Art & Design

Brendan Donnelly’s First Solo Show Features Stickers, Windshields, and Wit

Art & Design

Brendan Donnelly’s First Solo Show Features Stickers, Windshields, and Wit

A requirement of living in car-dependent California is tolerating the daily barrage of bumper stickers. Perhaps the lowliest form of cultural signifier, they are designed to shove someone else’s belief system—or preference for reggae—directly down your throat. Often displayed en mass, the effect is a mobile assault of pissing Calvins, snooty collegiate affiliations, and fish that have swallowed Jesus, Darwin, and the Truth.

That the car decal has remained untouched as a subject in American art is surprising. Los Angeles-based artist Brendan Donnelly might be the first to give it its due. In his terrific new solo show at L.A.’s Paul Loya Gallery, he puts a satirical spin on the motifs and slogans we have no choice but to consume while waiting for the light to turn green.

Donnelly composed a series of bumper sticker ‘portraits’ using windshields as his canvas. Each represents a Southern Californian cliché: the white-dreaded Rasta who long boards, the un-closeted gay man, the gun-toting libertarian, and so on. “Farrakhan is my co-pilot, reads a sticker on a windshield projecting black power ideology. “God Hates Fangs,” reads another on the shared vehicle of an underemployed goth couple.

Asked where the idea came from, Donnelly explains, I see this form of pop culture on a daily basis. Being a satirist, it was only natural for me to comment. I guess now I’m now the annoying one, but each windshield tells a story about the driver and the society we live in.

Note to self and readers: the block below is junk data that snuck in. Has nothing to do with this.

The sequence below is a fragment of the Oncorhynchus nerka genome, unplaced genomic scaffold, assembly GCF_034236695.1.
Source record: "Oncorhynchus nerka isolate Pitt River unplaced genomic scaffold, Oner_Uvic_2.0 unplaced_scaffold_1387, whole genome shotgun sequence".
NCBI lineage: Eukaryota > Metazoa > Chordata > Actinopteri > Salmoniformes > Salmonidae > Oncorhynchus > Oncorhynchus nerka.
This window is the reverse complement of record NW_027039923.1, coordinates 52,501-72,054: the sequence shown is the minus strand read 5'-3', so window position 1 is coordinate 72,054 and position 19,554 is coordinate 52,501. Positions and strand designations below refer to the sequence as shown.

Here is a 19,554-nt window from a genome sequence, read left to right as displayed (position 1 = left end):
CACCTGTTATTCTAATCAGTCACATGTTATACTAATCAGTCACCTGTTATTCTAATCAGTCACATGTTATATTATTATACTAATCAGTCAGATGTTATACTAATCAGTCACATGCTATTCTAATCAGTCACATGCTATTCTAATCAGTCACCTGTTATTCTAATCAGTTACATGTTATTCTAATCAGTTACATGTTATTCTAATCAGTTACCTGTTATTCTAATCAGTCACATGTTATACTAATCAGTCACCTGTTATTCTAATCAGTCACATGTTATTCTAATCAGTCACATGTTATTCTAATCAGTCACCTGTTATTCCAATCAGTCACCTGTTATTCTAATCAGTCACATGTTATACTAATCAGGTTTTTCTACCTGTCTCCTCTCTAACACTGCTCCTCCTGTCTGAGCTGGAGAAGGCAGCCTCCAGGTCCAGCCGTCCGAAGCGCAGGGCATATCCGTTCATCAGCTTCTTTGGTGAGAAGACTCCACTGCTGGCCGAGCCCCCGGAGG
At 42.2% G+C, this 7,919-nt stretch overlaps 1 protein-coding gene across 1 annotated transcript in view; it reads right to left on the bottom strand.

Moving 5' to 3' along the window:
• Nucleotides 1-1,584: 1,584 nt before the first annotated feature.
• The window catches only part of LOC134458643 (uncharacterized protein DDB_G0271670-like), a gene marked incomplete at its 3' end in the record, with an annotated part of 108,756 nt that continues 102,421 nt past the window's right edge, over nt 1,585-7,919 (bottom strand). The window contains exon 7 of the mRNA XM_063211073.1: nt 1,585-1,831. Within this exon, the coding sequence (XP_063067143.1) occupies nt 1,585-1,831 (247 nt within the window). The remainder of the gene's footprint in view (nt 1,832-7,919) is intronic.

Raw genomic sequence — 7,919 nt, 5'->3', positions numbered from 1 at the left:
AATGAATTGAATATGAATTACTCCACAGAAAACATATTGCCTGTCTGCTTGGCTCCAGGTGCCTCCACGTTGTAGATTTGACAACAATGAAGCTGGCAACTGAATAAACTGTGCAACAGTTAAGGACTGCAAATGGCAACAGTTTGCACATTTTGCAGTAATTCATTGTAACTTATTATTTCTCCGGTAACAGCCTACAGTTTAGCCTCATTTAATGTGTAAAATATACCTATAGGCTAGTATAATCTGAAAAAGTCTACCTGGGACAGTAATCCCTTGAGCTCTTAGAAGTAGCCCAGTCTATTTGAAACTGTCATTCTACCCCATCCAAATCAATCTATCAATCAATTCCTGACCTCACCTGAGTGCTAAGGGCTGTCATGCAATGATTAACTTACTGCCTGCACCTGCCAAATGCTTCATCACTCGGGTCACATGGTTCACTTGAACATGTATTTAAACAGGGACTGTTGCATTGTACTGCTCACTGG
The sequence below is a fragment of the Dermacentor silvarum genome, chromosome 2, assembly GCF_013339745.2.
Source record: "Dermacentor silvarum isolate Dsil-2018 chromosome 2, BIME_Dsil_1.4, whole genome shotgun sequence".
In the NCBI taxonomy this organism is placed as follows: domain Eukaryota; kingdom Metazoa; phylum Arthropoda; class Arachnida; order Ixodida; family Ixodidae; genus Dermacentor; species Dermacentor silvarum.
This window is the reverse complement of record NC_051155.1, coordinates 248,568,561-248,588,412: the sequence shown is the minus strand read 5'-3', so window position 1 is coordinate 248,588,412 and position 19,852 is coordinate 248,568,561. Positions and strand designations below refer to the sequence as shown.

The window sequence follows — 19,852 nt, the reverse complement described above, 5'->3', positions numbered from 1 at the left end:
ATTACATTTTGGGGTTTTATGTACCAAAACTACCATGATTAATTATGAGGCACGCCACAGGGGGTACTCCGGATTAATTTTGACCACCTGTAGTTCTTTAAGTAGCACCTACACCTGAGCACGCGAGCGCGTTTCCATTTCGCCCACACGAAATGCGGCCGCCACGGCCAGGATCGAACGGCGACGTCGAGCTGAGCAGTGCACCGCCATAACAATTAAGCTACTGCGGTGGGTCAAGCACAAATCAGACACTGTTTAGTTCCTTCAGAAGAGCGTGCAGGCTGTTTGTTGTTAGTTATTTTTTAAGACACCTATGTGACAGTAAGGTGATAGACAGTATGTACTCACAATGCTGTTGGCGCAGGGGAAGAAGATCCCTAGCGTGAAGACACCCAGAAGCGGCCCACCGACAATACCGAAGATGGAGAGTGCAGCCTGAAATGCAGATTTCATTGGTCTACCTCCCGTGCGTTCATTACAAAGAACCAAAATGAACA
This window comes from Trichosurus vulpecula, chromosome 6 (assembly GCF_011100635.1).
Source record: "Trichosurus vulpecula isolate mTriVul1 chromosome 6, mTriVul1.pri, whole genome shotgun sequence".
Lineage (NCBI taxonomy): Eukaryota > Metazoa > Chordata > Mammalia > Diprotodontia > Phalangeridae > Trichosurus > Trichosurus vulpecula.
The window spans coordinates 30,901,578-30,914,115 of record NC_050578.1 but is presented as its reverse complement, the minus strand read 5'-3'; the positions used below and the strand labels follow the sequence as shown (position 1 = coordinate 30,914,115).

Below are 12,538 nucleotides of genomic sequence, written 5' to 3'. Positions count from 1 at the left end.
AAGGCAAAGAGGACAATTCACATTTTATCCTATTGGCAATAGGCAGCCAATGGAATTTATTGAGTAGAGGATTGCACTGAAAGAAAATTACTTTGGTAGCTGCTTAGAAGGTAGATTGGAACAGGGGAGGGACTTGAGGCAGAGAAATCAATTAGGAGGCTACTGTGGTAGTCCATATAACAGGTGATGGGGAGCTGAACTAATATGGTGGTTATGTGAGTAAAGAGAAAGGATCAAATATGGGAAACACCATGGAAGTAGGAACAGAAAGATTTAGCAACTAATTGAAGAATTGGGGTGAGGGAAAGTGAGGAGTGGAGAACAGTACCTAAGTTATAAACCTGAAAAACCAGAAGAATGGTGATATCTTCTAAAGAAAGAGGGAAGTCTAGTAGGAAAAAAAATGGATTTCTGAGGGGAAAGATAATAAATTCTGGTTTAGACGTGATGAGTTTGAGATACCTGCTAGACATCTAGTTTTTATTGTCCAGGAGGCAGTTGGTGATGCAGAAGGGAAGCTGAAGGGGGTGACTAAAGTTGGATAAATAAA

Sourced from junkyards across L.A., each windshield corresponds with its tribe. The goths drive a used Toyota, the angry libertarian a Ford. While many of the decals look familiar, Donnelly created the vast majority himself, hand drawing them or tweaking existing imagery. “At the opening people were asking if I bought the stickers or made them, which is exactly what I hoped for,” he remarks. “They couldn’t immediately tell the difference between my interpretation and what you see on the road.”

It is that blurred line which makes Donnelly’s work so sentient. It teases out the preposterousness of believing that a series of religious symbols, strung together to read “coexist”, might actually bring harmony to the world, let alone the Hollywood Freeway. It pokes fun at the narcissistic undertone of a cartoon family portrait that calls out each member’s name, including the dog’s. It asks why should we care that you voted for Obama, buy a certain energy drink, or take pride in your Irish heritage.

As for the bumper stickers he didn’t make? “The rest were bought at head shops or on eBay. I wish I could take credit for the ‘NobamaNascar bumper sticker, but someone beat me to it—ha.”

All images courtesy of Paul Loya Gallery.